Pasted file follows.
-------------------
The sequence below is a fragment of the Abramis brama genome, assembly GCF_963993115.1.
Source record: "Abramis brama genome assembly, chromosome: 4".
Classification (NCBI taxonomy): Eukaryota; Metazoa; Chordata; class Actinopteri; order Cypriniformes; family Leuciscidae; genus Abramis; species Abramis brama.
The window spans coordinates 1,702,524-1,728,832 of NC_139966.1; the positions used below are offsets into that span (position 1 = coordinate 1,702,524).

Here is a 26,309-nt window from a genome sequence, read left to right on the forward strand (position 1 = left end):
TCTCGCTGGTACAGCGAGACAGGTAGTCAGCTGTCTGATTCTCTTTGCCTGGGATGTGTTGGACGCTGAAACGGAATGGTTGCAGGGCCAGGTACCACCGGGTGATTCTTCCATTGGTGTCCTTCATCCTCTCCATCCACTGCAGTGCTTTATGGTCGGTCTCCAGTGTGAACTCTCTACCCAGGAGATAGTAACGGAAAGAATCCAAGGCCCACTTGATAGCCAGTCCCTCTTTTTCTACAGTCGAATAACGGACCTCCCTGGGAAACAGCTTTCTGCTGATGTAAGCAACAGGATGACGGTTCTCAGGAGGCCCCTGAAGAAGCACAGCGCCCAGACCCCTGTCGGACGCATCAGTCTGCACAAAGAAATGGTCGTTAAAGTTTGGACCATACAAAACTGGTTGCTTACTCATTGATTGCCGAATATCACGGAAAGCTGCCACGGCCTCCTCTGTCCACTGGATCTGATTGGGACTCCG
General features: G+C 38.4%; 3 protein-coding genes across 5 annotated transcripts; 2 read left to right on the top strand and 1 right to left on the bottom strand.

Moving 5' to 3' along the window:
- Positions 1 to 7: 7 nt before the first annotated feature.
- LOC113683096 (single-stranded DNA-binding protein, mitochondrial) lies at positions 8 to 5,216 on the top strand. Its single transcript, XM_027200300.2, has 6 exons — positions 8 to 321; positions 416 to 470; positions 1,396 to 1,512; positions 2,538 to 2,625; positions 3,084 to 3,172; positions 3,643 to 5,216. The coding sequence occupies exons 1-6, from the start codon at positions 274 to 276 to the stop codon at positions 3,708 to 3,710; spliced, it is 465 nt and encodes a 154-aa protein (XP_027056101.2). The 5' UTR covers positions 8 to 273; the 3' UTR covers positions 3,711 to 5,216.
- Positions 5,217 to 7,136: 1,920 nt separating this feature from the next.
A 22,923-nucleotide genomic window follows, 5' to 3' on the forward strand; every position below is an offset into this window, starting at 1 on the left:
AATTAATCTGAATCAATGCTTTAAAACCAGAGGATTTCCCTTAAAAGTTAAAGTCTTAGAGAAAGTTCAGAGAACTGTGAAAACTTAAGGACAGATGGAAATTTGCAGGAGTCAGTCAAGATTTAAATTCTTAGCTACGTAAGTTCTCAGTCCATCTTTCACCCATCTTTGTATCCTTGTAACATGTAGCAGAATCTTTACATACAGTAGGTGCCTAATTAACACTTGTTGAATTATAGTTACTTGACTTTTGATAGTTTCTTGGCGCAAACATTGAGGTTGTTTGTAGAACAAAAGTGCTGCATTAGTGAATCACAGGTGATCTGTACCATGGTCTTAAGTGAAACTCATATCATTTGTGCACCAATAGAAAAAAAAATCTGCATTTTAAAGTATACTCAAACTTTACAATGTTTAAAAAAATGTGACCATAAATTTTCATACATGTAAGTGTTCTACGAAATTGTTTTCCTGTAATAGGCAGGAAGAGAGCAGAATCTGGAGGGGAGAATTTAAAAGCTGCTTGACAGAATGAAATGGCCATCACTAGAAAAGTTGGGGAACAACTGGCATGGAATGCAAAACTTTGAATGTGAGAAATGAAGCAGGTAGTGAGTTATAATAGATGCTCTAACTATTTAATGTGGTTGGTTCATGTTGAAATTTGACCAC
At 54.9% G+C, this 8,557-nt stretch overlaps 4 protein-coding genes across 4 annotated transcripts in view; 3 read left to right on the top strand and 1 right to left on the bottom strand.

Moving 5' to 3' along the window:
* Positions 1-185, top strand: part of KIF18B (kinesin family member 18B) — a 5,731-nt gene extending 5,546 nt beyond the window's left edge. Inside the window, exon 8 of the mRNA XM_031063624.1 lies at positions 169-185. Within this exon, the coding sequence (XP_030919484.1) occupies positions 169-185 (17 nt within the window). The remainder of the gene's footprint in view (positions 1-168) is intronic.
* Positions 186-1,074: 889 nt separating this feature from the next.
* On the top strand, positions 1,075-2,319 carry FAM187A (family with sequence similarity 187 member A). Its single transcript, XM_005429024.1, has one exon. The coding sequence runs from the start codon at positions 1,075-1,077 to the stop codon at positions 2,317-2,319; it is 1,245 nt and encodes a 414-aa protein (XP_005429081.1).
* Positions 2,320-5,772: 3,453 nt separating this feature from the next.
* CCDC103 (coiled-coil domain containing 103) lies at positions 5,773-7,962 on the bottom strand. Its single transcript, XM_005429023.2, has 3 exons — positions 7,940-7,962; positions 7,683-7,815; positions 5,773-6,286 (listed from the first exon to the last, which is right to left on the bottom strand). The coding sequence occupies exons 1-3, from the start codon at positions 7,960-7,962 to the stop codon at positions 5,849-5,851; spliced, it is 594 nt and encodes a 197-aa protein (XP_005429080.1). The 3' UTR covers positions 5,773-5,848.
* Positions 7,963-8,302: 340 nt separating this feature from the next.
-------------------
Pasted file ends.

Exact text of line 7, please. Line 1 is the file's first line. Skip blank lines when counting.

General features: G+C 38.4%; 3 protein-coding genes across 5 annotated transcripts; 2 read left to right on the top strand and 1 right to left on the bottom strand.